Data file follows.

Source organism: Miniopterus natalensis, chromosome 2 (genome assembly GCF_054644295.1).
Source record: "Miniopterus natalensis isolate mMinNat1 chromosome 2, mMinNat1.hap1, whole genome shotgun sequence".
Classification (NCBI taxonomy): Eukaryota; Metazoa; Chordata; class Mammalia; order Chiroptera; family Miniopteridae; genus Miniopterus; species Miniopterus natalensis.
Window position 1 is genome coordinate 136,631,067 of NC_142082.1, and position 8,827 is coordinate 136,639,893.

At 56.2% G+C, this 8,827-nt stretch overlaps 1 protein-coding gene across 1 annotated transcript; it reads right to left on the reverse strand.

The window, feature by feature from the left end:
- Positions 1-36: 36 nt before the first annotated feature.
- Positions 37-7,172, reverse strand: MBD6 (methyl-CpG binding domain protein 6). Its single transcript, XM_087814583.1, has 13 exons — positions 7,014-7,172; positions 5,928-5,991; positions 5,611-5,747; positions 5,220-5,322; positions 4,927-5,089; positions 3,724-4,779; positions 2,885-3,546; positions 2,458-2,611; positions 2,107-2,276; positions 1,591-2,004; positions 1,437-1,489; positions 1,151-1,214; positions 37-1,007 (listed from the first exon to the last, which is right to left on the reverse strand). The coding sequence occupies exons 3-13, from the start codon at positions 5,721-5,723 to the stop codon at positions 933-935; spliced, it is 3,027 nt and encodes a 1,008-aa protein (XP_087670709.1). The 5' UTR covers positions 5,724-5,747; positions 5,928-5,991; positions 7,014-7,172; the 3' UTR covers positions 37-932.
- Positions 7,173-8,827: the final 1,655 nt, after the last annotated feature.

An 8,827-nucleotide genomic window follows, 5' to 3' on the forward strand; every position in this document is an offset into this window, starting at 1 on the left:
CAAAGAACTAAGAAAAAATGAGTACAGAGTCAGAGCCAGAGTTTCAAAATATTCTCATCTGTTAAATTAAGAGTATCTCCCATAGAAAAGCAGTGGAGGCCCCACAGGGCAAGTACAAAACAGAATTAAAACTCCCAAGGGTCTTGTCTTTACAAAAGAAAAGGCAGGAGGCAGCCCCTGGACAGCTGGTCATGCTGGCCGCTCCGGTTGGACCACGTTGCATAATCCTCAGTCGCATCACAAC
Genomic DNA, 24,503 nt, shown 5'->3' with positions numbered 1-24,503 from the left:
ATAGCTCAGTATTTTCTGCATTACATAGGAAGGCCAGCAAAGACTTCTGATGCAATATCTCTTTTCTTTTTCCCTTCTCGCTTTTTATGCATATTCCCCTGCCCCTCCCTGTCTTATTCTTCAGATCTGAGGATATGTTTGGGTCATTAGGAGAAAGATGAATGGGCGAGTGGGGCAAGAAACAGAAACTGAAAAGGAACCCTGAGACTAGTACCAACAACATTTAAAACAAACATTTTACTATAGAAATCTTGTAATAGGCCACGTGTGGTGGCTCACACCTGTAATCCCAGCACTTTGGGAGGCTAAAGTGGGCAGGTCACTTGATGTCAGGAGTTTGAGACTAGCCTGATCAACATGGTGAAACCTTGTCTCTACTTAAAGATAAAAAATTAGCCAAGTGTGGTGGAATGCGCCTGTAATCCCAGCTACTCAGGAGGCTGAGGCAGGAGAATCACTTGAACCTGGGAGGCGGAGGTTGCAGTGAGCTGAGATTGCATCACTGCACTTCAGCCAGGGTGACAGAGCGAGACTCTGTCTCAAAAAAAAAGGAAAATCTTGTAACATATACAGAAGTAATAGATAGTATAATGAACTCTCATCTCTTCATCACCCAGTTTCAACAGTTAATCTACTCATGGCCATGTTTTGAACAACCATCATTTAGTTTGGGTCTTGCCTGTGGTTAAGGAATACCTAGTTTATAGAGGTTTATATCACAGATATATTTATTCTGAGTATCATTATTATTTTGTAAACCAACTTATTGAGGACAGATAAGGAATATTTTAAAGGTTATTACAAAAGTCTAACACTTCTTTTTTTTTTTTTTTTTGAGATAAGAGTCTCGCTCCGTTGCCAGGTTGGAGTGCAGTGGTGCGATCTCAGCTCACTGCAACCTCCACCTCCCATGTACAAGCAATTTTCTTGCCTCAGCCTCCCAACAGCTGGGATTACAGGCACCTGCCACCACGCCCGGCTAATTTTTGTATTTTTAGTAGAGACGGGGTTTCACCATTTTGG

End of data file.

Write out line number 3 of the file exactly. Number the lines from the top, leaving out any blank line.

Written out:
Classification (NCBI taxonomy): Eukaryota; Metazoa; Chordata; class Mammalia; order Chiroptera; family Miniopteridae; genus Miniopterus; species Miniopterus natalensis.